Instead of “bigger is better”, the ski travel mantra for this season should be “big enough is better”, because if there is enough terrain to keep you busy for more days with fewer crowds and fewer lifts, the mountain will be much easier for its owners to operate. So maybe you go instead to the country’s biggest mountain to the eleventh biggest. It would be Montana’s Ski Whitefish (tied with Snowbasin UT), lesser known than the ten above it, but still boasting 3,000 acres, over 100 trails and 15 lifts (statistics according to extensive ski site Powderhounds.com). It even offers night skiing. In short, plenty big enough, with almost five times as much terrain you find at Aspen (NOTE: while some rankings go by the total combined length of trails when it comes to comparing the size of resorts, the number that makes the most sense is acres of skiing, for it’s literally how much terrain you can ski or ride, including bowls, clearings and off-piste at the boundaries beyond groomers, so that’s what I use).

But Whitefish, like Big Sky, would still be categorized as a mega-resort. Consider Red Lodge Mountain. It offers more than 70 trails and 1,635 acres of ski terrain for all abilities, including steep slopes, clearings, slides, and groomers. It’s more area than Colorado’s Crested Butte, a “big mountain” by anyone’s standards. But with only six chairs and a surface lift to operate, it does not need a lot of staff to offer a lot of skiing. The mountain is just 6 miles outside the historic Red Lodge, which was just named one of the “coolest little towns of 2022” by Budget Travel magazine. Travelers also love Bozeman, Montana’s gate to mountain adventure, a charming town with a great new Kimpton hotel – and just 46,000 residents. Bozeman is also home to the Bridger Bowl, a unique industrial model as a non-profit ski area with 2,000 acres of ski terrain. It’s bigger than Beaver Creek.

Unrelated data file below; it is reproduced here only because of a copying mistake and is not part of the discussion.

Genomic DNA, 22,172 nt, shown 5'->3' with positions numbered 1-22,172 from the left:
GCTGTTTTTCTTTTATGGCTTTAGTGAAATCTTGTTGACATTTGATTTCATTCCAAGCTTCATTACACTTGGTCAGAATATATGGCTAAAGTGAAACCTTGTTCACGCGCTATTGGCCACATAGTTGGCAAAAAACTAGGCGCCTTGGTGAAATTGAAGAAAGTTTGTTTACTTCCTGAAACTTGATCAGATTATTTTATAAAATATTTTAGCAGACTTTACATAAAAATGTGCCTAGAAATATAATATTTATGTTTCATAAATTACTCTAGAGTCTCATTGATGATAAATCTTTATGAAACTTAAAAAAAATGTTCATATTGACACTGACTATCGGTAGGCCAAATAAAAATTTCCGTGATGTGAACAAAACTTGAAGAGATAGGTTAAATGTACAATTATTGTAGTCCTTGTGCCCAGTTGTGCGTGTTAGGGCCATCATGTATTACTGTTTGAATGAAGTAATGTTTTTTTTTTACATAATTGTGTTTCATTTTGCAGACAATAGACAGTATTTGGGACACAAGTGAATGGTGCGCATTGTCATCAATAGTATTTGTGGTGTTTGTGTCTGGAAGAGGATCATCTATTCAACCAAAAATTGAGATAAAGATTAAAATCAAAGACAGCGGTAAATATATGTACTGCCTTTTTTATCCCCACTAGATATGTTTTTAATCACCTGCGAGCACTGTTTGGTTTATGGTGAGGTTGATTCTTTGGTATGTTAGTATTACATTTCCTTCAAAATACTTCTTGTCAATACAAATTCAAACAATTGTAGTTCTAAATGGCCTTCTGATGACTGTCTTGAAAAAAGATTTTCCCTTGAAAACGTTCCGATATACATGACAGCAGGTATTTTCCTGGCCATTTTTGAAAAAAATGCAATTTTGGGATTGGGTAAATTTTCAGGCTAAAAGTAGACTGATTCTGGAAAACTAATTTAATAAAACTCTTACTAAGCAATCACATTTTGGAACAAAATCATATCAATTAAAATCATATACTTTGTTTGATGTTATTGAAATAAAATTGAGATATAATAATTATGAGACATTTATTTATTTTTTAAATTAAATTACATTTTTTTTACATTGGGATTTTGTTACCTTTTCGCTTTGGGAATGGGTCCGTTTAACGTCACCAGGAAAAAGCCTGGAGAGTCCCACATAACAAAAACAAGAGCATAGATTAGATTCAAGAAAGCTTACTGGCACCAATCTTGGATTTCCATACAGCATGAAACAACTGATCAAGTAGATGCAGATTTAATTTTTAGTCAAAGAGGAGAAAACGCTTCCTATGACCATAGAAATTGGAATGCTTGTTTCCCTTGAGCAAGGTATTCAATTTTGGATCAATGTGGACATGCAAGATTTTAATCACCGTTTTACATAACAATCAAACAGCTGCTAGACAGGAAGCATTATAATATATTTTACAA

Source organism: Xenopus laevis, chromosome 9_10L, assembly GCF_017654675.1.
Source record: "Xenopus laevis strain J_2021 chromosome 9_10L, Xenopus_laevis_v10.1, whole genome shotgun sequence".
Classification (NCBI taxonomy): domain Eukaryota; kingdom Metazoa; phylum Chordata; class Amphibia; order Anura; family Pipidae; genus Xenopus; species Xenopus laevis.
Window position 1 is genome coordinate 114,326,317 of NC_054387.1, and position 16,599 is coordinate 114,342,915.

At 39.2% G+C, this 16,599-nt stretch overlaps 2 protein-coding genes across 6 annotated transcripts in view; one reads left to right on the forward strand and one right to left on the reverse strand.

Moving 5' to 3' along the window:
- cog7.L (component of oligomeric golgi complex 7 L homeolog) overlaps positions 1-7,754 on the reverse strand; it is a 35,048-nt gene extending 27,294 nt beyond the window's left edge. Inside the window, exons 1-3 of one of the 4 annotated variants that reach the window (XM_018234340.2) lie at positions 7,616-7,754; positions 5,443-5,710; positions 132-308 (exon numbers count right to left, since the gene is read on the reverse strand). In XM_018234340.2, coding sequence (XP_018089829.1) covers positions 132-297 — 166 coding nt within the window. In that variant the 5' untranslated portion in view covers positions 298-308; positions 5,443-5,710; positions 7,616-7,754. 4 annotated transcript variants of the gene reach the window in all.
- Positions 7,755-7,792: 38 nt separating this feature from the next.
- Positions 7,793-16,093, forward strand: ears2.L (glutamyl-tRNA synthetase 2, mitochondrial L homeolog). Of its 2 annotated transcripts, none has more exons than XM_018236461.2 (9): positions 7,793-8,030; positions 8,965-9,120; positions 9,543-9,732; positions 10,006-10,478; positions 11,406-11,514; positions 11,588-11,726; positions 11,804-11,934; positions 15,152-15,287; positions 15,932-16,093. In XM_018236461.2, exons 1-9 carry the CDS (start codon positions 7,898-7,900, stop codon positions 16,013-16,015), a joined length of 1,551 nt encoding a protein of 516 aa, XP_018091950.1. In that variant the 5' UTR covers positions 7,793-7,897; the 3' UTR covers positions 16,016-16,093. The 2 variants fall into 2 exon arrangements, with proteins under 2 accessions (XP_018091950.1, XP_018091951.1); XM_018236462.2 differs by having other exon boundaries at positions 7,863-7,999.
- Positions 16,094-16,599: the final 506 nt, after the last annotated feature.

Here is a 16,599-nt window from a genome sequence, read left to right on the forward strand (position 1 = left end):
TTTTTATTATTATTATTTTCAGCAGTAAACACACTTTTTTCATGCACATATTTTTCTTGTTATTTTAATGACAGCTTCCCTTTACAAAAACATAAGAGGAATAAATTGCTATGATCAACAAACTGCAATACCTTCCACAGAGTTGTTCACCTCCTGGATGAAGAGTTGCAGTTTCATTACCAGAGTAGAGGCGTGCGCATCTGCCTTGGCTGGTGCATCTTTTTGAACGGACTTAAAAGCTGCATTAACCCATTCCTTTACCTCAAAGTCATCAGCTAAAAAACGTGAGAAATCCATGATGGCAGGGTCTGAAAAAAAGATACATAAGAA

Across the state and near the lovely university town of Missoula is the hidden gem of the Discovery Basin, or “Disco” for the locals. What is it? 2,200 acres – more than Deer Valley, UT or Telluride, CO – of unfilled wooden skis, powder-filled bowls, mogul runs and groomers operated by six lifts. Known for reliable snowfall, the Lost Trail Ski Area crosses the border between Montana and Idaho and enjoys 300 annual inches of snow, more than Vail, with 60 trails. Both of these hidden gems are included in the amenities of two of the world’s great dude ranch properties. Forbes’ 5-star ranch at Rock Creek (one of just two guest ranches to achieve this honor) is partnering with Discovery, while Triple Creek Ranch, a Relais & Chateaux property, is joining Lost Trail. Both are fantastic resorts and include chauffeur transport, tickets, all equipment and even ski meals in their nightly rates. For more on a unique and often overlooked approach to the ski holiday, see my recent story on why all-inclusive ski trips might be for you.